The NOTW was formerly edited by Rebekah (sic) Brooks. She was in charge when some of these things happened. She is also a former editor of The Sun - a more traditional tabloid with a "laddish" viewpoint but rarely stooping to NOTW sensationalism. Some have considered the NOTW to be a "Sunday Sun" but while there is some similarity, it is limited. But Brooks is now Chief Executive of News International and, publicly at least, has Murdoch's full support.
In 2007, when the phone tapping scandal began, the then editor Andy Coulson, resigned. He was replaced by Colin Myer with a brief to clean up the paper's behaviour. But it needed results and, despite its trashy purpose, it did some serious journalism, too. It was the NOTW that broke the story of the betting scandal in the Pakistan cricket team, for which it won an award.
Speaking of appalling behaviour "under a previous regime," Myer told the staff, according to a report in The Financial Times "this is not the same newspaper that staff recognise today."
What terrifies Murdoch is that the name of The News of the World is right outside the same building that houses The Times, The Sunday Times and The Sun: their nameplates form a neat rectangle. He is close to final approval to take over the part of SkyTV which he does not already own. That will make him by far the most powerful media baron in Europe with the possible exception of Silvio Berlusconi who seems to have little interest in the day to day running of the empire he created, much of which has been shuffled off to avoid conflict of interests allegations in his political career), despite one condition of the deal being that the new group must divest itself of Sky News (a serious shame: it is a much, much better news channel than many especially the desperate Fox News that also falls within Murdoch's regime).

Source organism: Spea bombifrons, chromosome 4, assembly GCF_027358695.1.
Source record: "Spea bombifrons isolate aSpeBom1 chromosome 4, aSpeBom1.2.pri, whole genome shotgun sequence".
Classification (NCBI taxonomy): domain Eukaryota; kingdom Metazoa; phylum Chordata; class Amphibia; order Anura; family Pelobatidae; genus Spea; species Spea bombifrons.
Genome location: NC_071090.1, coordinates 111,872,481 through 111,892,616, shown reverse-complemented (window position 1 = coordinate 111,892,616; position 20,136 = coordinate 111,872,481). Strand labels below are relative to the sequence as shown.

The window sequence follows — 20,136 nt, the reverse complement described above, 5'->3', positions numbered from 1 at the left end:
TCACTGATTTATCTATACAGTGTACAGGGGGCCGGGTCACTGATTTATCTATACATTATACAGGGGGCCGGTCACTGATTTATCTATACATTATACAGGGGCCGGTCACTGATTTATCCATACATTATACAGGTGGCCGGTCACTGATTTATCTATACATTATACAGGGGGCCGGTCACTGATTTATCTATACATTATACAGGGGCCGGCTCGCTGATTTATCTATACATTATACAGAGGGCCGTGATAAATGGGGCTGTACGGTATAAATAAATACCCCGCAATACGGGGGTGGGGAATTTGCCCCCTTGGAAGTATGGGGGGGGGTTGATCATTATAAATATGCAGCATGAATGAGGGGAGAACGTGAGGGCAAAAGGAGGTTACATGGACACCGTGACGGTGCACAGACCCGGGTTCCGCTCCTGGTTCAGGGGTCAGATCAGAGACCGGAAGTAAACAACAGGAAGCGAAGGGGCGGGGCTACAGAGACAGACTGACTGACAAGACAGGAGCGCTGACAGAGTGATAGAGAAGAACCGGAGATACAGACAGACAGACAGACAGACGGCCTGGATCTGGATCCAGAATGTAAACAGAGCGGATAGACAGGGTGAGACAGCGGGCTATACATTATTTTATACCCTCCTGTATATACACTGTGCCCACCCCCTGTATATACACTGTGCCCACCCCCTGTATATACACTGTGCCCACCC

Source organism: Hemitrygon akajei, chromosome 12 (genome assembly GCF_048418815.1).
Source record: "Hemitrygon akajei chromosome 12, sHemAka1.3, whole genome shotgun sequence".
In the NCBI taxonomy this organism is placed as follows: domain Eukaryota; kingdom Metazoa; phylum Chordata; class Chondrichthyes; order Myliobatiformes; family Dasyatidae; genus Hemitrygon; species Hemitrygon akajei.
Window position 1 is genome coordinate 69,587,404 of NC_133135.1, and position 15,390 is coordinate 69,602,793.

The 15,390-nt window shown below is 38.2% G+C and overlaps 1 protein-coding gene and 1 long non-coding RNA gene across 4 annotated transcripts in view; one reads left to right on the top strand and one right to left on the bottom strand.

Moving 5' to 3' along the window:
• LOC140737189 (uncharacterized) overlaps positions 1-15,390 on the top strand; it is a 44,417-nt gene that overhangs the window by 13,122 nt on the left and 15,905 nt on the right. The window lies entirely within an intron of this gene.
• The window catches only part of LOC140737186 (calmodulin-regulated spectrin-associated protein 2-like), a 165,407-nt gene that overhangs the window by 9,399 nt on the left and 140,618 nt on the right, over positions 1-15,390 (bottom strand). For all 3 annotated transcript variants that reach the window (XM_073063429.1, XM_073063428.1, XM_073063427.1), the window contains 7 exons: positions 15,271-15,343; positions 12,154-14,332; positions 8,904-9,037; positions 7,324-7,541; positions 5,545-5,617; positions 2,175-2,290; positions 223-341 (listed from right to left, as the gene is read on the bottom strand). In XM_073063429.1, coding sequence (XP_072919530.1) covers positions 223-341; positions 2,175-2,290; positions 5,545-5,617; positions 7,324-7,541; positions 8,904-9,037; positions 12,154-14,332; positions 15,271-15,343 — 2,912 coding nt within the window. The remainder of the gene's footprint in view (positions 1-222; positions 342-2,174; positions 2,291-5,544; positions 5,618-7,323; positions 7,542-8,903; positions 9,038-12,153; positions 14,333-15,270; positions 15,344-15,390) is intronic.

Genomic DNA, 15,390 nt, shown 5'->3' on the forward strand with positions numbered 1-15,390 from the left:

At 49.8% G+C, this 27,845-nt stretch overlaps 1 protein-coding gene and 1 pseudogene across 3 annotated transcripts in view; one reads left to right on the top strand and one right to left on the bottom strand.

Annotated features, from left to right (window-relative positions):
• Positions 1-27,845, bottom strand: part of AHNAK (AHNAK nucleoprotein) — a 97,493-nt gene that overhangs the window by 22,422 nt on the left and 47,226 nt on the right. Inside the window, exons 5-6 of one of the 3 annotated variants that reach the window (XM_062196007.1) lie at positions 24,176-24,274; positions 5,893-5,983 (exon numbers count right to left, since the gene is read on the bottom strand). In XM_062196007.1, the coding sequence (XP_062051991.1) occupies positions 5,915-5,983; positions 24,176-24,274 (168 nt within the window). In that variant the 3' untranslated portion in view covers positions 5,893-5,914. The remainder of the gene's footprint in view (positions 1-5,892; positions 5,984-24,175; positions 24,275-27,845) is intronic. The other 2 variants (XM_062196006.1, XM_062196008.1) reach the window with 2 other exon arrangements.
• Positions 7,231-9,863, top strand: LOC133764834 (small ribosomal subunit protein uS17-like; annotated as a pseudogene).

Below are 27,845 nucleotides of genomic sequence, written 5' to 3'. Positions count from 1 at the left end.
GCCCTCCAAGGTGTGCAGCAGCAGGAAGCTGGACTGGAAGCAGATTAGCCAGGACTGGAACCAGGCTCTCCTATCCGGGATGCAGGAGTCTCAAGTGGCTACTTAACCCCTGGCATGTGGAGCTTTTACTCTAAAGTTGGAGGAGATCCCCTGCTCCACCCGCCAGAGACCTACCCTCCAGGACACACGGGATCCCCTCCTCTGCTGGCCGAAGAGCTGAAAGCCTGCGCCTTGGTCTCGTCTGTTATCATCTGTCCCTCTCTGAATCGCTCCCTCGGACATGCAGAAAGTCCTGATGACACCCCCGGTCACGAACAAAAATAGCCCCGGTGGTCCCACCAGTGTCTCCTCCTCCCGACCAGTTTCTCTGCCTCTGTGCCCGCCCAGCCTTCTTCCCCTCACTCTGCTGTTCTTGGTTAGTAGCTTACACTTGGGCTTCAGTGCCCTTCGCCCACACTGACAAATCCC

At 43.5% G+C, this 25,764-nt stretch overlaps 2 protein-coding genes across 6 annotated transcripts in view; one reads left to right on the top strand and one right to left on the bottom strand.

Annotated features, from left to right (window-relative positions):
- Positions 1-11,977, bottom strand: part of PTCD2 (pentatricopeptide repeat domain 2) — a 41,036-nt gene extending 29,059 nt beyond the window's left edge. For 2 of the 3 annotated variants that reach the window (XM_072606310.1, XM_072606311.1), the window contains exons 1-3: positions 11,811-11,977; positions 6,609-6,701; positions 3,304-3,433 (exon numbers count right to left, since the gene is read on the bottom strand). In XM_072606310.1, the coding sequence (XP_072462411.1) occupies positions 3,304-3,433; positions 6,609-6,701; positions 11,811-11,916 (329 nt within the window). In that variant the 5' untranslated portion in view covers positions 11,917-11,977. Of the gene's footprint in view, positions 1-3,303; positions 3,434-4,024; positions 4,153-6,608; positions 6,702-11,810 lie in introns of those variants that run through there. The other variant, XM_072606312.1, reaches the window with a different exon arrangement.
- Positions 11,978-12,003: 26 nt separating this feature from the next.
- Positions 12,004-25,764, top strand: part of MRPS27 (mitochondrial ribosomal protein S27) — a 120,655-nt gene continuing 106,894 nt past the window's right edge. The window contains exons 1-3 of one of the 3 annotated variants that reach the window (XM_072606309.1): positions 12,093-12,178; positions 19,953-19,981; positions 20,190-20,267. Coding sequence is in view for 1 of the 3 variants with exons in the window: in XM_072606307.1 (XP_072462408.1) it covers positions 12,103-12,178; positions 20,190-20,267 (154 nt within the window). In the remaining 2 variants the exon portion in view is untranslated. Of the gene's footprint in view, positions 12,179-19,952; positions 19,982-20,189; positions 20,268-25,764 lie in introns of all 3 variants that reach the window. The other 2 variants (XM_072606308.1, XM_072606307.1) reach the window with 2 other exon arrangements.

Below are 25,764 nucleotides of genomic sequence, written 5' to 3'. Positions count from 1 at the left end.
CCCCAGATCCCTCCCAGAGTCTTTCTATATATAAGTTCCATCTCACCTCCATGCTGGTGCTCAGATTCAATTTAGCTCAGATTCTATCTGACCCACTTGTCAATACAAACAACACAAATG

What if, he worries, there is contagion across the rest of the UK businesses and advertising drops there? What if web advertising networks see their customers banning their ads from appearing on any News International - or, much worse, News Corporation website?
Or cancel campaigns on broadcast media?
The potential fall-out from this week's revelations are, for the entire Murdoch empire, catastrophic.
Has he protected his organisation? Yes. Because, as is often said, money has no conscience. That the disgrace that was the NOTW was condoned, no actively supported through libel case after libel case and inquiry after inquiry, will be forgotten. Murdoch will be seen as the man who killed a paper because its staff behaved badly and will be seen in a positive light. That he was the one who presided over a newspaper that regularly ruined or tarnished people's lives (Max Mosely of F1 for one) will be overlooked. The advertisers will support him because he has taken a strong stand.
It is often also said that today's news is tomorrow's fish and chip wrapper.
By that reckoning, by Tuesday morning all that will be left of the News of the World will be some indigestion and a few scraps of greasy paper.
Kind of fitting, really.